Who were some of the people that you worked with in terms of features and co-writing?
Mayfield: I wrote the song "Ghost," with Paul Moak, and I heard him (Moak) singing on the demo and though that this song would be perfect for Bo Reinhert (NeedtoBreathe guitarist), because his voice is in that register. It is just a background vocal part, but the support was great and I sent it to him and he was like "yeah man, let's do it." He was really into the song, and I think that it is one of the more "rocking" songs on the record. I wrote "Fire Escape" with John Paul White (of the Civil Wars), and that was really easy. He and I have this unspoken chemistry. You don't have to think about it. You can just sit down, have some coffee or a beer, talk, and the songs just kind of happen. You don't have to really force it, or be like "hey here's my demo, or here is a song I have been working on." You just sit down and be like "hey, here is a melody that I have kind of been messing around with." Then from there, we will have a song written in a couple of hours.
Specifically with "Fire Escape," where did the inspiration for the lyrical portion come from?
Mayfield: Late 2008 and early 2009 was kind of like the worst time of my life, and I'm not being dramatic. There were a lot of thing that were wrong, and a lot of really heavy things were going on in my life personally. I needed him (John Paul White), I needed a song and I need a place to kind of get it out. John Paul was there for me as a friend, and I really appreciated that because I just needed a place to go. He was actually the first person to know about the stuff that I was going through. In that way, pretty honored.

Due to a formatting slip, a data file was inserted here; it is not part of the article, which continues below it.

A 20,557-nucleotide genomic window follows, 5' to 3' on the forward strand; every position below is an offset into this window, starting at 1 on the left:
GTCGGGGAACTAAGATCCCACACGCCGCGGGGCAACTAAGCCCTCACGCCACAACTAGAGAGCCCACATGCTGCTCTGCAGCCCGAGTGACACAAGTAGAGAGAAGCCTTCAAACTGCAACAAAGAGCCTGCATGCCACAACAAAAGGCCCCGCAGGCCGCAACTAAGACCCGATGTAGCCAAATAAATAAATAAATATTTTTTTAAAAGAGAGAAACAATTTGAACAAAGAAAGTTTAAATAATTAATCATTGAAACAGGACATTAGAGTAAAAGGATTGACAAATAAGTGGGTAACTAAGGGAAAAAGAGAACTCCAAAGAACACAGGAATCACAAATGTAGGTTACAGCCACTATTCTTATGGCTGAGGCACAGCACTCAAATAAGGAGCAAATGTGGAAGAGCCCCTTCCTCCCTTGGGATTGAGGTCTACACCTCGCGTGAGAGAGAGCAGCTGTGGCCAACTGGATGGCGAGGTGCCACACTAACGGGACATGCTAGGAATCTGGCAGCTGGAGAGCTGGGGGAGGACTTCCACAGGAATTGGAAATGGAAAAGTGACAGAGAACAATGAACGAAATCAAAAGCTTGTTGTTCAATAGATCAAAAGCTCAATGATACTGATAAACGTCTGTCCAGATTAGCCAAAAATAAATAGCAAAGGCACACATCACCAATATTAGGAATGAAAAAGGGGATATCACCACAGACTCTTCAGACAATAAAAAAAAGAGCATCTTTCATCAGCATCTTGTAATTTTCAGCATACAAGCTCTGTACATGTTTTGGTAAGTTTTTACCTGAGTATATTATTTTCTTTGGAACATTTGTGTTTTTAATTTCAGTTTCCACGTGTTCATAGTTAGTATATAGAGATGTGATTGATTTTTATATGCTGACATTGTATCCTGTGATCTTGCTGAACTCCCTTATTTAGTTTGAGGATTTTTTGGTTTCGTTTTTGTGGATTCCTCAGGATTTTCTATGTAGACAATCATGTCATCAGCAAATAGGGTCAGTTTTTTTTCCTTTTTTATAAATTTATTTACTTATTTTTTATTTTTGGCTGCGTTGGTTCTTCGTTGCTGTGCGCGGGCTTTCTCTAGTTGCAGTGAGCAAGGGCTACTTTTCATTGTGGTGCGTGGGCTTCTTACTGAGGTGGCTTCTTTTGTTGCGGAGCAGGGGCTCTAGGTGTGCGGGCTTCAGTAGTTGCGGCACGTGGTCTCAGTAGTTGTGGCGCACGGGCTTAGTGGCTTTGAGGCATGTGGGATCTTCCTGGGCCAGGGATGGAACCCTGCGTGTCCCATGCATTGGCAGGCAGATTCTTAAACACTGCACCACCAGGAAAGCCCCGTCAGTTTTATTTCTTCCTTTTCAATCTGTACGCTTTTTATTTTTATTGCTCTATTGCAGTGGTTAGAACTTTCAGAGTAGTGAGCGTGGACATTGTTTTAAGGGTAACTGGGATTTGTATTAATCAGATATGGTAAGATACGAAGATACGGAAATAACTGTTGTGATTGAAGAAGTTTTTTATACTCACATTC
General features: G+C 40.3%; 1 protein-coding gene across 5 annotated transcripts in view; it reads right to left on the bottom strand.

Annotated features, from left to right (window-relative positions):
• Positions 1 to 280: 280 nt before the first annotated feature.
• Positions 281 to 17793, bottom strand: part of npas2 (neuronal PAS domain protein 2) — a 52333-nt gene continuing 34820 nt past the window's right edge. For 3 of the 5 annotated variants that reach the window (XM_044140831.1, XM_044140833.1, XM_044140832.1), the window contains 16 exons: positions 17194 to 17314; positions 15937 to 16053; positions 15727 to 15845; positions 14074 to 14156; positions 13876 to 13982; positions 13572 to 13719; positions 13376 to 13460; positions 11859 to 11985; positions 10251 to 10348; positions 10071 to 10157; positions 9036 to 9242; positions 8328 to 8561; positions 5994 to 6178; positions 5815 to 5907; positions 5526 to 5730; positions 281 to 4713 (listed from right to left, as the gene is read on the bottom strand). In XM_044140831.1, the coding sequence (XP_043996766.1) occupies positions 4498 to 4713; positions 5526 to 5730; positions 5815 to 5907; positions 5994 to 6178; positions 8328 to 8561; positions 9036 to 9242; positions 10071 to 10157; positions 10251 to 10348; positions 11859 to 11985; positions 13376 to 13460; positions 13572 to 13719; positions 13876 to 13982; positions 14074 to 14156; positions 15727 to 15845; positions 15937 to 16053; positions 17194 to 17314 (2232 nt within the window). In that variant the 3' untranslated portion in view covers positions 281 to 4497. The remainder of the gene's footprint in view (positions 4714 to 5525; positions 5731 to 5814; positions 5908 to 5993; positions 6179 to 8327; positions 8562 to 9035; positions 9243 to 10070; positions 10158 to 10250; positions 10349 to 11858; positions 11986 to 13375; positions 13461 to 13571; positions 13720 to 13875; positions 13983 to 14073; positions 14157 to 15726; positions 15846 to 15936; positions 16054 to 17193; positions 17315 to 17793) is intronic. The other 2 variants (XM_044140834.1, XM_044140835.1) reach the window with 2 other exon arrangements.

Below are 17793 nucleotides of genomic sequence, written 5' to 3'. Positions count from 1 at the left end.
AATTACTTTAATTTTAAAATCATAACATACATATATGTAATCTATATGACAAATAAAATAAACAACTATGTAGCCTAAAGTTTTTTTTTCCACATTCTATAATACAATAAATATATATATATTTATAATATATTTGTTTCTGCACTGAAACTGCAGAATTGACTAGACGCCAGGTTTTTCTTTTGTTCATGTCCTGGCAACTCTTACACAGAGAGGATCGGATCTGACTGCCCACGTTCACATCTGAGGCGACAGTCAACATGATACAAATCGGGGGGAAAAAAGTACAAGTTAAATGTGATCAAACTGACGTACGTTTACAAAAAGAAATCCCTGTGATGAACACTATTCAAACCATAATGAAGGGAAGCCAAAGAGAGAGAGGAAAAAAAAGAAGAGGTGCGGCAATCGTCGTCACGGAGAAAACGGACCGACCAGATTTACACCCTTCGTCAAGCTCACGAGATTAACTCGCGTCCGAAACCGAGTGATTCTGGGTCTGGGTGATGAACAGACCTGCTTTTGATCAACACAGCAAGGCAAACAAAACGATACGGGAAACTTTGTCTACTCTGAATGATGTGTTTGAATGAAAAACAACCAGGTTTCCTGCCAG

My girlfriend was at your show in Opelika, Alabama and said that in between songs people were shouting out song requests. When some people shouted "Element," you stated that you are still surprised people still want to hear that song, even after all this time. After "Element" has made appearances on the Moses Mayfield record and "The Fire EP," did you put a new version of it on Now You're Free because you feel that it hasn't gotten the recognition that it deserves?
Mayfield: Yeah, I just think that it hasn't gotten it's shot. It's funny because I didn't have the song on my song list for the album, and then I sent the song up to my new management (Aware in Chicago). I trust them very much, so I sent the song up to them as an afterthought. I said to them "this is a song I wrote that is off of an EP, and everyone has always told me this should be on every record I put out, until it gets a shot. I didn't know if I should heed that advice or what." They both came back to me and said the record can't exist without this song. To hear them believe in it that much and to hear the people singing back at it in random markets, it just seems to be a favorite. Sometime I get tired with it, just because it has been around so long, but when I still listen to it on the record the arrangements are killer. Best version for sure. The Moses Mayfield version was a full production, and we kind of lost the plot. We started put too many tracks on there, and soon there was 120 tracks on there. It was just getting out of hand, so we stripped it back and added cello. We added some programming to it, and I love that. To me it feels like a Peter Gabriel song, in that there is a lot happening sonically.